Francesco Marcelli, Rules of Fencing, Trans. by Christopher A. Holzman (Wichita, KS: Lulu Press, 2019); for this passage, Marcelli, Rules of Fencing, Part II, Bk I, Ch. V, p. 15, fig. 4; Holzman, 288. See also Francesco Loda, Historical Fencing Manual: Rapier-Fencing in the 17th and 18th Centuries (Wheaton, IL: Freelance Academy Press, 2019).
 Marcelli, Rules of Fencing, Part II, Bk. I, Ch. V, 14; Holzman, 287:
The body, turned well in profile, must keep the dagger arm to the rear and the sword, advanced with lightness, must be squeezed in termination, and stopped in the right angle in the opponent’s chest.
Il corpo, voltato bene in profile, deve mantenere il braccio del pugnale à dietro; e la spada, caminata con leggierezza, si deve stringer nella termination fermata in angolo retto in petto al bersaglio.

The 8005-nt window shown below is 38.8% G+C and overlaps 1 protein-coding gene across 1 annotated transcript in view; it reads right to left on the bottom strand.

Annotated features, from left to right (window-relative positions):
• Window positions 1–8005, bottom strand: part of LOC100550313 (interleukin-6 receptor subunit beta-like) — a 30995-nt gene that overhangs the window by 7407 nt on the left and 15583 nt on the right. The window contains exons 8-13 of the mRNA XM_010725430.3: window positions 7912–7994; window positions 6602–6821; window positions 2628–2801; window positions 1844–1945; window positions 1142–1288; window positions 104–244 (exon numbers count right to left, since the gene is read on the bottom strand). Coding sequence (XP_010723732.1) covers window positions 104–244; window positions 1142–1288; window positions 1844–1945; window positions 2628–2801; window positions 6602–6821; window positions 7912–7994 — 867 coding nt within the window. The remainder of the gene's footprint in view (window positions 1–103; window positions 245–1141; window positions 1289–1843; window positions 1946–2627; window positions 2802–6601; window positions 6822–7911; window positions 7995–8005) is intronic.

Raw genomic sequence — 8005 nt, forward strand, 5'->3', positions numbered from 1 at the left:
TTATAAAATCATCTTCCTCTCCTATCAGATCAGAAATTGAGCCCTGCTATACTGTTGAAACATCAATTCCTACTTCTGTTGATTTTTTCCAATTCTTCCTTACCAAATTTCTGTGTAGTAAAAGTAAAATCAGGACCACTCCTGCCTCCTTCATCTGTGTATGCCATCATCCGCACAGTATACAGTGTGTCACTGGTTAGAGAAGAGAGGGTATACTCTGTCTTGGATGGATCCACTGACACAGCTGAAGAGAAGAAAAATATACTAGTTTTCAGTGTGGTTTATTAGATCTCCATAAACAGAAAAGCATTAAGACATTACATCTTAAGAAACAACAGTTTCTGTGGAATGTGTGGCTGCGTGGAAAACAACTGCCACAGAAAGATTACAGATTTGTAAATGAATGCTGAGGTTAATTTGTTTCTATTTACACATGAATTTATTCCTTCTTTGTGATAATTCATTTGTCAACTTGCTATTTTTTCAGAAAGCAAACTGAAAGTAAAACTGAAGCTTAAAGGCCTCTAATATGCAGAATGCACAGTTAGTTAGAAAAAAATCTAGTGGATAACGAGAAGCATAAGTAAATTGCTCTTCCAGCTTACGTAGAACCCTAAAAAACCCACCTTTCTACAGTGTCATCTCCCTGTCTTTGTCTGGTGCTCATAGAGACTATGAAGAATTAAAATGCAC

Marcelli, Rules of Fencing, Part II, Bk. I, Ch. IV, 10; Holzman, 281.
 Marcelli, Rules of Fencing, Part II, Bk I, Ch. III, p. 4, fig a.; Holzman, 273.
 Ibid, n. 113. See also Nicola Terracuse e Ventura, True Neapolitan Fencing, 1725, Trans. by Christopher A. Holzman, Wichita, KS: Lulu Press, 2017, 70.
 Marcelli, Rules of Fencing, Part I, Bk II, Ch. VI, p. 75; Holzman, 104.
 The annervated lunge is weird. It’s taken me a long time to warm up to it, and, only after a lot of awkward drilling. To someone well-versed in the modern lunge, that odd step onto the straight front leg seems like it will be jarring and unsteady. It was for me, initially, until wiser heads reminded me that the movement is driven by the torso, by unwinding, and that the step is short.